Nobody enters into a marriage planning to get divorced – and somehow, nearly half of American partnerships end this way. Most often, we attribute separation to the simple and unacceptable behaviors that we can easily understand. She slept with a co-worker. He didn’t want children, and she did. She was too focused on her career. He spent too extravagantly. He travelled too often. She drank too much. These surface behaviors are significant, but they are rarely the root of the problem.
More often, the real death of a marriage comes in the way that a couple relates to one another on a daily basis. The small lies and cold distances between two partners can compound over time. Usually it happens when we are not even paying attention. We draw farther and farther away from our partner each day. Finally, we wake up alone – and we may realize we’ve been living that way for awhile.
According to marital expert John Gottman, divorce is rarely predicted by a wandering eye or a spending problem. He was able to pinpoint the four behaviors listed below as the patterns that most often lead to the end of a marriage:
1. Lack of Responsiveness
Listen to your partner with your whole mind and body. Make it an active process. Acknowledge their needs. Respond to their thoughts and feelings with your own. You don’t have to agree with your partner all the time. You just need to engage with them. Ignoring your partner will make them feel unimportant and unappreciated. They may respond by choosing to withdraw into their own unhappiness, becoming disconnected from you. Make it a priority to build your loved one up and draw them close.
2. Absence of Affection
Most relationships start out heavily affectionate. We hold hands in public. We kiss. We keep up an active sex life. We flirt throughout the workday. Unfortunately, this joy and enthusiasm can fade over time. In the context of a busy adult life, showing affection for your spouse can easily take a backseat to other responsibilities. Don’t let it! When you stop receiving affection from your partner, you will begin to feel taken for granted. When this happens, our self-esteem drops and our connection starts to go dead. This is the beginning of the end.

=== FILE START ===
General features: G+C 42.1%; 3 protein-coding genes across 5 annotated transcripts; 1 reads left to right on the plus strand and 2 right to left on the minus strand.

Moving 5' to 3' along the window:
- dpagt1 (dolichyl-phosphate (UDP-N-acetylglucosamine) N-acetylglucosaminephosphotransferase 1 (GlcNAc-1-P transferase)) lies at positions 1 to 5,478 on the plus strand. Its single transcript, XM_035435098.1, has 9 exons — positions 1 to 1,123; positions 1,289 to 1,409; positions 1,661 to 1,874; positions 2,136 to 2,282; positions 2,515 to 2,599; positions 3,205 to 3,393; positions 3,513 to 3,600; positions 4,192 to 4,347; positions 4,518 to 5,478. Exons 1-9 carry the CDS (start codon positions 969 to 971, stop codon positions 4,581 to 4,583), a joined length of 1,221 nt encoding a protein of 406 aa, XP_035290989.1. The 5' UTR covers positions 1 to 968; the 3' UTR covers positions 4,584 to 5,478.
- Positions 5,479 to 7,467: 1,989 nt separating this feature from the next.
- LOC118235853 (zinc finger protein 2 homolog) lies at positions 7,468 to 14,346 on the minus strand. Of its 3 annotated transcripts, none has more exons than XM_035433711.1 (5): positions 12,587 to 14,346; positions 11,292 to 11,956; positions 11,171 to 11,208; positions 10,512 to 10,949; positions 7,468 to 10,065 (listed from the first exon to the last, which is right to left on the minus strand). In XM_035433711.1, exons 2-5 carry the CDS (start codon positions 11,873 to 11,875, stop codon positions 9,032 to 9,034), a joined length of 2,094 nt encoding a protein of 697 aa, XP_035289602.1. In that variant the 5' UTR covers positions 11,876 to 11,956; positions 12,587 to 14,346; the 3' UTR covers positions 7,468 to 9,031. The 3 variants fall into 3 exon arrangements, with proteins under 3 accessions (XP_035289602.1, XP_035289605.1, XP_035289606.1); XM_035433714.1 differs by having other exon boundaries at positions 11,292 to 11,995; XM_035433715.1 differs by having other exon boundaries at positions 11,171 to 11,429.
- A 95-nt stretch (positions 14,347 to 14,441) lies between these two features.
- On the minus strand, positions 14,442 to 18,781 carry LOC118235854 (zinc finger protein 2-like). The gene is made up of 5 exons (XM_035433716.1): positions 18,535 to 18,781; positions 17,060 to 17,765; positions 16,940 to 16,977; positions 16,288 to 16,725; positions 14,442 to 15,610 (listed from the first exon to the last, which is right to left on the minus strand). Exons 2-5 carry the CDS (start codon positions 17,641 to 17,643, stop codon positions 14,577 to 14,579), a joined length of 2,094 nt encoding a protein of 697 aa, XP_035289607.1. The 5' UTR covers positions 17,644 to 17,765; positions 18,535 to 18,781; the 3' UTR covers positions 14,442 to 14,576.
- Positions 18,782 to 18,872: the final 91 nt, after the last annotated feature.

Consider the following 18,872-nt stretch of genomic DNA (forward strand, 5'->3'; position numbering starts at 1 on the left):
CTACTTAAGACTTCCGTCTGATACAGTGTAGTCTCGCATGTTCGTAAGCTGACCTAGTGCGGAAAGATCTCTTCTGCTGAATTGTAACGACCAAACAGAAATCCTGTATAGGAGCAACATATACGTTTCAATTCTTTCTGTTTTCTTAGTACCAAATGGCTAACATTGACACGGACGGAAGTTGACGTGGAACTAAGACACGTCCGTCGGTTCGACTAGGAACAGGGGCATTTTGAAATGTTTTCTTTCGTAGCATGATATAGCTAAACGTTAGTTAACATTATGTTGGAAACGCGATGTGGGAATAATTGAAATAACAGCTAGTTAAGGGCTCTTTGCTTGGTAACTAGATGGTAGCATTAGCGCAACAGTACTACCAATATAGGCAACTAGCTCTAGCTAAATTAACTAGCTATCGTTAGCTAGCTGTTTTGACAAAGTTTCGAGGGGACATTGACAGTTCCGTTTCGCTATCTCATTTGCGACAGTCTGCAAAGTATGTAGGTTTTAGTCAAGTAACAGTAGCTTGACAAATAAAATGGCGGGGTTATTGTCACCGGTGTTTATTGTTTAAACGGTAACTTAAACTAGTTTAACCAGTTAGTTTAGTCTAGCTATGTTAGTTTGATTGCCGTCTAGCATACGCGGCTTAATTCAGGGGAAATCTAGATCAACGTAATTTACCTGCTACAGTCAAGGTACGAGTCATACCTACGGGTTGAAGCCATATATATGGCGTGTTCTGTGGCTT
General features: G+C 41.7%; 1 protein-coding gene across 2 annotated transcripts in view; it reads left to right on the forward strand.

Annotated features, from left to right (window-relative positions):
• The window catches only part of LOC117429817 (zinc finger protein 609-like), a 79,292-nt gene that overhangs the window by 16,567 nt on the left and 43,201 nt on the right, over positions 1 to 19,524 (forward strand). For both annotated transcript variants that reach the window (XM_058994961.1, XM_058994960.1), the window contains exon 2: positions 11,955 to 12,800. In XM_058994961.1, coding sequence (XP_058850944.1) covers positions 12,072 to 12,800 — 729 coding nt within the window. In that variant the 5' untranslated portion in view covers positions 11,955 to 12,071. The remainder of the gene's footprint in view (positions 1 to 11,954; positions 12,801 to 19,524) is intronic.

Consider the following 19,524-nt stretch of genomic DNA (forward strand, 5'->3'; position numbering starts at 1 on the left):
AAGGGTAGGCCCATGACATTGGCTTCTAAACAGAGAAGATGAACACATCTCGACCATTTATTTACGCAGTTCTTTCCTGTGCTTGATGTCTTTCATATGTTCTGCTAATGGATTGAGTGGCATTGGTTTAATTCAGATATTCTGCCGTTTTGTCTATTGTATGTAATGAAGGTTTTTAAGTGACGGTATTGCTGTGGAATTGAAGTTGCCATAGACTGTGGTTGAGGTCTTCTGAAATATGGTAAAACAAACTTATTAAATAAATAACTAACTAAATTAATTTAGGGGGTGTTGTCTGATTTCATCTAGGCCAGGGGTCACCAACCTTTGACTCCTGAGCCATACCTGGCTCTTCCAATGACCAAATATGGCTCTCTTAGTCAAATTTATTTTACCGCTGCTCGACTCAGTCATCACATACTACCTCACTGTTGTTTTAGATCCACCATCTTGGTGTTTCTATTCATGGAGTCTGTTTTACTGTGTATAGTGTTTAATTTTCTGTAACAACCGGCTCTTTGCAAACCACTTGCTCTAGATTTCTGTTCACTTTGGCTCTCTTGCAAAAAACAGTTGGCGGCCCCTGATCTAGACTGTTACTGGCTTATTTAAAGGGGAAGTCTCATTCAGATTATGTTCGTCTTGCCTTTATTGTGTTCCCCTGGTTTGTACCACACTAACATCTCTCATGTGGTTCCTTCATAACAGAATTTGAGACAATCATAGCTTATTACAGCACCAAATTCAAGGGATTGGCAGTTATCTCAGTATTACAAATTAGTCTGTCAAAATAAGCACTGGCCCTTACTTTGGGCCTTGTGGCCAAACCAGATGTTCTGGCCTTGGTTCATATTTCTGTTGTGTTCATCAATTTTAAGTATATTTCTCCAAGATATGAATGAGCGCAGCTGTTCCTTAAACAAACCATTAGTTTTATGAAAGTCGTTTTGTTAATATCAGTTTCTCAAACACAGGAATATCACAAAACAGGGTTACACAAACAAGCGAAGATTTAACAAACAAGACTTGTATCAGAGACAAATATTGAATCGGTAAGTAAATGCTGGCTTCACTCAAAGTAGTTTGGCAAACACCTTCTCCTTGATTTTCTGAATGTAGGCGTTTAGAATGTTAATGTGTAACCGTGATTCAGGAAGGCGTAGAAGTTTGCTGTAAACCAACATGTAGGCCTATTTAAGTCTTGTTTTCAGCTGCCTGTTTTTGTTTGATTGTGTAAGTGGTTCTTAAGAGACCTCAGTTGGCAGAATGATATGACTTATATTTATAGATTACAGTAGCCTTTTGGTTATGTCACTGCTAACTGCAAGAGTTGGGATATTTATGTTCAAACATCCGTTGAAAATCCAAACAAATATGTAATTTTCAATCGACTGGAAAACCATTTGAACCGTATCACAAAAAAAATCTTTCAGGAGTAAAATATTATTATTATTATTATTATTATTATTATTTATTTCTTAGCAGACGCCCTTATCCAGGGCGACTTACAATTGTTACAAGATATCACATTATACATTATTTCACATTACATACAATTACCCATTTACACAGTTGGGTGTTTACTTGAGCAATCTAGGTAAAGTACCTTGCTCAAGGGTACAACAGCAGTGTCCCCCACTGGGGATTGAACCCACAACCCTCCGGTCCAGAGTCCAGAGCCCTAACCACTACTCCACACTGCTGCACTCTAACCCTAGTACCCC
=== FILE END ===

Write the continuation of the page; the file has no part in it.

3. Negativity Outweighing Positivity
It is important to communicate our negative feelings, rather than bottling them up. The problem comes when we get in the habit of expressing only our negative feelings. We need the balance that comes from praise and gratitude. For every criticism you direct towards your partner, praise them twice. Notice when they respond to your feedback. Thank them with warmth and sincerity. Your relationship should feel supportive, and not combative.
4. Lack of Communication
The first behavior we discussed involves being receptive to your partner’s feelings. This one is the same issue – communication – from the opposite side. Stonewalling is the habit of withdrawing from a conflict rather than working it out. Essentially, one partner emotionally shuts down instead of rising to face the problems in the marriage. This leaves the other frustrated, confused, and utterly alone. Stonewalling may feel like a safe way to avoid conflict. In reality, it is just the opposite.
Using these four factors, as well as some others, researchers at the University of Washington were able to predict divorce with an astonishing 83% accuracy. If you saw your own marriage in this list, don’t panic – but do take notice. It takes two to end a marriage. It also takes two to save one. If you and your partner are both still committed, it is not too late to reconnect and restructure your relationship in a healthy way. Find a marriage counselor in your area and get to work. You’ll be glad you did.